By Dennis Thompson
MONDAY, Dec. 10, 2018 (HealthDay News) -- Infants born addicted to opioids may be more likely to have smaller heads that might hinder their development, new research suggests.
"Babies chronically exposed to opiates [during pregnancy] had a head size about a centimeter smaller" than babies born to moms not using drugs, said lead researcher Dr. Craig Towers. He's an associate professor of obstetrics and gynecology with the University of Tennessee Medical Center in Knoxville.
These infants had three times higher odds of a head size that fell within the lowest 10 percent of all babies in the study, results showed.
Prior research has shown that infants born with smaller heads typically have a higher rate of mental health and developmental problems, Towers said.
The findings call into question treatment standards for pregnant women addicted to heroin or other opioids.
Addicted women are now placed onto drug maintenance therapy and given methadone or buprenorphine throughout their pregnancy to replace the street drugs they've been taking, Towers said.
Medical societies such as the American College of Obstetricians and Gynecologists have recommended this approach because weaning a pregnant woman off narcotics could cause her to relapse and overdose, harming or killing herself and the fetus.
"What we're recommending these moms do, which is get on methadone and buprenorphine, may result in a smaller head size of the baby," Towers said. "This is going to have to make us re-look at what we're doing."
Previous studies already have indicated that babies born addicted to opioids -- a condition called neonatal abstinence syndrome (NAS) -- might be born with smaller heads due to their drug exposure, Towers said.
But those studies struggled to separate the effect of opioids from the potential role of other exposures the fetus might have endured. These expecting moms often also drink, smoke and take prescribed and illicit substances, Towers said.
To nail this down, Towers and his colleagues followed 858 babies from gestation to birth and beyond. About half of the infants were born with NAS. All of the pregnancies were managed at the University of Tennessee Medical Center.
All the mothers underwent regular drug screens while pregnant, so researchers could take into account the drug exposures from the addicted moms and also could make sure moms in the control group remained drug-negative, Towers said.
Infants born addicted to opioids had significantly smaller head circumferences, researchers found. In fact, NAS was the only variable significantly linked to smaller head size.
More than 30 percent of babies born with NAS had a head size that ranked among the smallest in the study, compared with about 12 percent of infants in the control group.
No one knows for sure why opioid exposure in the womb is linked to smaller head size, but it could be because these drugs work on many neural receptors in the brain, Towers said, and they could alter the way the fetal brain develops.
Women addicted to street drugs definitely need to be put into rehab, Towers said.
"I don't want anyone to think putting them on methadone or buprenorphine is not the way to go. If they continue to use street drugs, that's exponentially worse," Towers said.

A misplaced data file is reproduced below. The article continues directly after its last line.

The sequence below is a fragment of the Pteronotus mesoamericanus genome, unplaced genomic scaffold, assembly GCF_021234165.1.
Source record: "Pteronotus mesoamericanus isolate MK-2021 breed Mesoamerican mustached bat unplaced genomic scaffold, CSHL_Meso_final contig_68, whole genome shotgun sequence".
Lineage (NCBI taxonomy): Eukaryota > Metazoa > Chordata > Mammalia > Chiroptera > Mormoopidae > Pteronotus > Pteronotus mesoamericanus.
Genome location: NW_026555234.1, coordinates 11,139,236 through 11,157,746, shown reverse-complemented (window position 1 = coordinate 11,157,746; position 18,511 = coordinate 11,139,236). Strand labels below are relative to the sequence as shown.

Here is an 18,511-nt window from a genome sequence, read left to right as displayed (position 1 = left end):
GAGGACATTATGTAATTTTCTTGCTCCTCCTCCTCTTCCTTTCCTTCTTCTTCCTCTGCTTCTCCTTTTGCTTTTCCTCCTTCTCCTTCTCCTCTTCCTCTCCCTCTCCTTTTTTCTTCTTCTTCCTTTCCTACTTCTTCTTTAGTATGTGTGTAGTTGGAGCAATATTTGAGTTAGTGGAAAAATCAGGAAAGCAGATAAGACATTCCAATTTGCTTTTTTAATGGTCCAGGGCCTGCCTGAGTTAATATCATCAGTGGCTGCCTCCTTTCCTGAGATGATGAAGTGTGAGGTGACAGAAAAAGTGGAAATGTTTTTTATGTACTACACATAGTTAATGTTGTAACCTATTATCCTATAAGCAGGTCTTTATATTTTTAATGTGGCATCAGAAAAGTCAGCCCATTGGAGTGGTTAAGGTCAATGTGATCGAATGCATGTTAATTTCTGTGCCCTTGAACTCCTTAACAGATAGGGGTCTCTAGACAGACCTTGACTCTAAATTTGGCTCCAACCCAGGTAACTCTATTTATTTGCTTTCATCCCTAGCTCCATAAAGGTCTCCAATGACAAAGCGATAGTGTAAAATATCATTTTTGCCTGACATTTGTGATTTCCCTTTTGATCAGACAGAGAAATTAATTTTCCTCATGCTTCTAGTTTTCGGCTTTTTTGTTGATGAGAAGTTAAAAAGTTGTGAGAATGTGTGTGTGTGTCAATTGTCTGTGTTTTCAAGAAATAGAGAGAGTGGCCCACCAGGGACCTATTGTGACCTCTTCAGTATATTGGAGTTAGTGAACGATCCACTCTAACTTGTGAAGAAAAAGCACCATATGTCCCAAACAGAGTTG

"The street drugs aren't pure, the supply is inconsistent. They don't know how much they're taking. Some patients will think they're taking oxycodone and they're taking oxymophone [another opioid painkiller], which is five times stronger," he said.
These results show that those women and their doctors face a heavy decision after they've stopped taking street opioids, Towers said.
"There are risks to the mom if she tapers and detoxes, but there are risks to the baby if she stays on maintenance therapy," Towers said. "There needs to be informed consent so the mother can choose how she wants to go."
The findings were published online Dec. 10 in the journal Pediatrics.
The new study is going to be "very controversially received," said Dr. Mark Hudak, lead author of an editorial accompanying the study.
"I think there's going to be pushback on it, but one has to follow the evidence," said Hudak, a professor of pediatrics at the University of Florida College of Medicine.
"The whole pillar of opioid maintenance therapy is based upon the fact this is better for the mother and the baby in the sense that the mother is in therapy, she is more closely monitored, she's more likely to access good prenatal care, she's less likely to engage in behaviors that would be harmful to her or the fetus," Hudak said.
There's also "a correct sense that those women if they undergo detox they're at risk for relapse, which would be harmful to themselves and the fetus. There's no question about that," Hudak said.
But if a mother is highly motivated to get off drugs, doctors will have to weigh these findings in their discussions with her regarding detoxification versus drug maintenance, he said.
"You now have to ask, is that the only or the best way for all women," Hudak said.
The American College of Obstetricians and Gynecologists has more about opioid use in pregnancy.
SOURCES: Craig Towers, M.D., associate professor, obstetrics and gynecology, University of Tennessee Medical Center, Knoxville; Mark Hudak, M.D., professor, pediatrics, University of Florida College of Medicine-Jacksonville; Dec. 10, 2018, Pediatrics, online
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